• "IKKΣ and TBK1 are critical inducers of interferon signaling in response to viral infection (Fitzgerald et al., 2003; Sharma et al., 2003). Following activation of toll-like receptors (TLR) via viral components, IKKΣ and TBK1 assemble with TRAF3 and TANK to phosphorylate interferon regulatory factors (IRF) 3, 5, and 7 at multiple serine and threonine residues (Caillaud et al., 2005; Cheng et al., 2006; McWhirter et al., 2004; Mori et al., 2004; Pomerantz and Baltimore, 1999). This activity allows for heterodimerization and nuclear translocation of the IRFs and induction of proinflammatory and antiviral genes, including type I interferon (Lin et al., 1998; Sato et al., 2000). "
    [Show abstract] [Hide abstract]
    ABSTRACT: The IκB Kinase (IKK)-related kinases TBK1 and IKKɛ have essential roles as regulators of innate immunity by modulating interferon and NF-κB signaling. Recent work has also implicated these non-canonical IKKs in malignant transformation. IKKɛ is amplified in ∼30% of breast cancers and transforms cells through the activation of NF-κB. TBK1 participates in RalB-mediated inflammatory responses and cell survival, and is essential for the survival of non-small cell lung cancers driven by oncogenic KRAS. The delineation of target substrates and downstream activities for TBK1 and IKKɛ has begun to define their role(s) in promoting tumorigenesis. In this review, we will highlight the mechanisms by which IKKɛ and TBK1 orchestrate pathways involved in inflammation and cancer.
    Full-text · Article · Nov 2010 · Oncogene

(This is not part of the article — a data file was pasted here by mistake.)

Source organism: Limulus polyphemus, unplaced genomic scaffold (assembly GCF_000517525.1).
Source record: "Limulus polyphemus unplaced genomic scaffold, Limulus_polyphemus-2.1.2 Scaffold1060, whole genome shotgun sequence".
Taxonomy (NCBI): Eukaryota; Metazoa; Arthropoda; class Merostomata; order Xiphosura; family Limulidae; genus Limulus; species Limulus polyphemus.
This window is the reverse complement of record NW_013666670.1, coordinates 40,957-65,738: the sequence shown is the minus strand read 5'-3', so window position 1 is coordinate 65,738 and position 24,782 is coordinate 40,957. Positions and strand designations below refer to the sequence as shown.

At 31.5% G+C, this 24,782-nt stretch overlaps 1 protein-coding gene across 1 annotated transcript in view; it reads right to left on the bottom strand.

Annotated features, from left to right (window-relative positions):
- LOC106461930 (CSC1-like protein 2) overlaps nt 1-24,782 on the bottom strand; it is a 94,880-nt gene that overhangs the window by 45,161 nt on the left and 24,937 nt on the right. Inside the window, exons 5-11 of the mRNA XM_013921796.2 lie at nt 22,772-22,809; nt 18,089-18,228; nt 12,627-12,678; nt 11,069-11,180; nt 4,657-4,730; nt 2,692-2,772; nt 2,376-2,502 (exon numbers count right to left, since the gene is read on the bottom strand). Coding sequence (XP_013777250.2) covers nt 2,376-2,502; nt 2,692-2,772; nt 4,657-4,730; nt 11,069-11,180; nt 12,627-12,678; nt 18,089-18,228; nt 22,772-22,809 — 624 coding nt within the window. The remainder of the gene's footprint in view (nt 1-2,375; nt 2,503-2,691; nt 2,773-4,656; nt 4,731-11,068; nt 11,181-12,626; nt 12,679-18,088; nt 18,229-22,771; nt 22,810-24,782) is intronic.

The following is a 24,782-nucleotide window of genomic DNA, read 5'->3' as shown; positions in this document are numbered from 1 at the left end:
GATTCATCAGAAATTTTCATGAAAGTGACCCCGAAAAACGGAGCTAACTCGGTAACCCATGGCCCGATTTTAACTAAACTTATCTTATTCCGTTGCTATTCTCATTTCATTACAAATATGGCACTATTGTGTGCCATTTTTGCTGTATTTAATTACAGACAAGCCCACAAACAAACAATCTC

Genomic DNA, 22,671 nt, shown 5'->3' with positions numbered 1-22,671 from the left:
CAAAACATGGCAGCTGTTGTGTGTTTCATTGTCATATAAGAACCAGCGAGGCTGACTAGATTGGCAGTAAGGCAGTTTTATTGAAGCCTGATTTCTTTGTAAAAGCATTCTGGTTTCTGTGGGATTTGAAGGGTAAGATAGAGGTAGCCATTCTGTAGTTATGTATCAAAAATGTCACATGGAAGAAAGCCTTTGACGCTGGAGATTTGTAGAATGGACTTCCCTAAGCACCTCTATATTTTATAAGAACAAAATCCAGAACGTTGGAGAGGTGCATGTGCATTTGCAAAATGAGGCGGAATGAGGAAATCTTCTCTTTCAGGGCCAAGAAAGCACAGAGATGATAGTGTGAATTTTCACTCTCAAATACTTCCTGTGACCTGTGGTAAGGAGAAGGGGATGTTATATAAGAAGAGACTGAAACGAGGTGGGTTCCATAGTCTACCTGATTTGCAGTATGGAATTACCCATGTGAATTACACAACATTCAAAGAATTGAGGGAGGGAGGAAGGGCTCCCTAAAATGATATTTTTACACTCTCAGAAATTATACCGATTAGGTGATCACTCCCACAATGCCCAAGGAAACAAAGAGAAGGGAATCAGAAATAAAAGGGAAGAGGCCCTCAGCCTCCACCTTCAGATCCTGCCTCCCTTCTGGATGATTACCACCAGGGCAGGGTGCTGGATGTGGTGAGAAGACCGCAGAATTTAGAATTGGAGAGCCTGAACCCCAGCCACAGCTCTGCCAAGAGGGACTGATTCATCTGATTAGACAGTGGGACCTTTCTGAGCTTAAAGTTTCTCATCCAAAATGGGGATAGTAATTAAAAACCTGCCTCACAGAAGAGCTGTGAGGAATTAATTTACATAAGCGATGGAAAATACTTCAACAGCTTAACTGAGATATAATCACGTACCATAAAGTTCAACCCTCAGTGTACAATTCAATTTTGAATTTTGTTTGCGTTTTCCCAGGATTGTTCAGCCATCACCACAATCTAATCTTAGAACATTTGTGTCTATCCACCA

• Source
    • "The C-terminal end of IRFs is generally more variable among family members [39] and contains a SMAD/FHA domain, commonly found in transcription factors and responsible for interaction with other phosphorylated molecules [40]. In silico analysis of SmIRF using NetPhos [41] revealed the presence of several serine phosphorylation sites [Additional file 3]; in mammalians, IRF phosphorylation is important for its function and regulation [42]. "
    [Show abstract] [Hide abstract]
    ABSTRACT: Schistosoma mansoni is a blood helminth parasite that causes schistosomiasis, a disease that affects 200 million people in the world. Many orthologs of known mammalian genes have been discovered in this parasite and evidence is accumulating that some of these genes encode proteins linked to signaling pathways in the parasite that appear to be involved with growth or development, suggesting a complex co-evolutionary process. In this work we found 427 genes conserved in the Deuterostomia group that have orthologs in S. mansoni and no members in any nematodes and insects so far sequenced. Among these genes we have identified Insulin Induced Gene (INSIG), Interferon Regulatory Factor (IRF) and vasohibin orthologs, known to be involved in mammals in mevalonate metabolism, immune response and angiogenesis control, respectively. We have chosen these three genes for a more detailed characterization, which included extension of their cloned messages to obtain full-length sequences. Interestingly, SmINSIG showed a 10-fold higher expression in adult females as opposed to males, in accordance with its possible role in regulating egg production. SmIRF has a DNA binding domain, a tryptophan-rich N-terminal region and several predicted phosphorylation sites, usually important for IRF activity. Fourteen different alternatively spliced forms of the S. mansoni vasohibin (SmVASL) gene were detected that encode seven different protein isoforms including one with a complete C-terminal end, and other isoforms with shorter C-terminal portions. Using S. mansoni homologs, we have employed a parsimonious rationale to compute the total gene losses/gains in nematodes, arthropods and deuterostomes under either the Coelomata or the Ecdysozoa evolutionary hypotheses; our results show a lower losses/gains number under the latter hypothesis. The genes discussed which are conserved between S. mansoni and deuterostomes, probably have an ancient origin and were lost in Ecdysozoa, being still present in Lophotrochozoa. Given their known functions in Deuterostomia, it is possible that some of them have been co-opted to perform functions related (directly or indirectly) to host adaptation or interaction with host signaling processes.
    Full-text · Article · Feb 2007 · BMC Genomics
Show more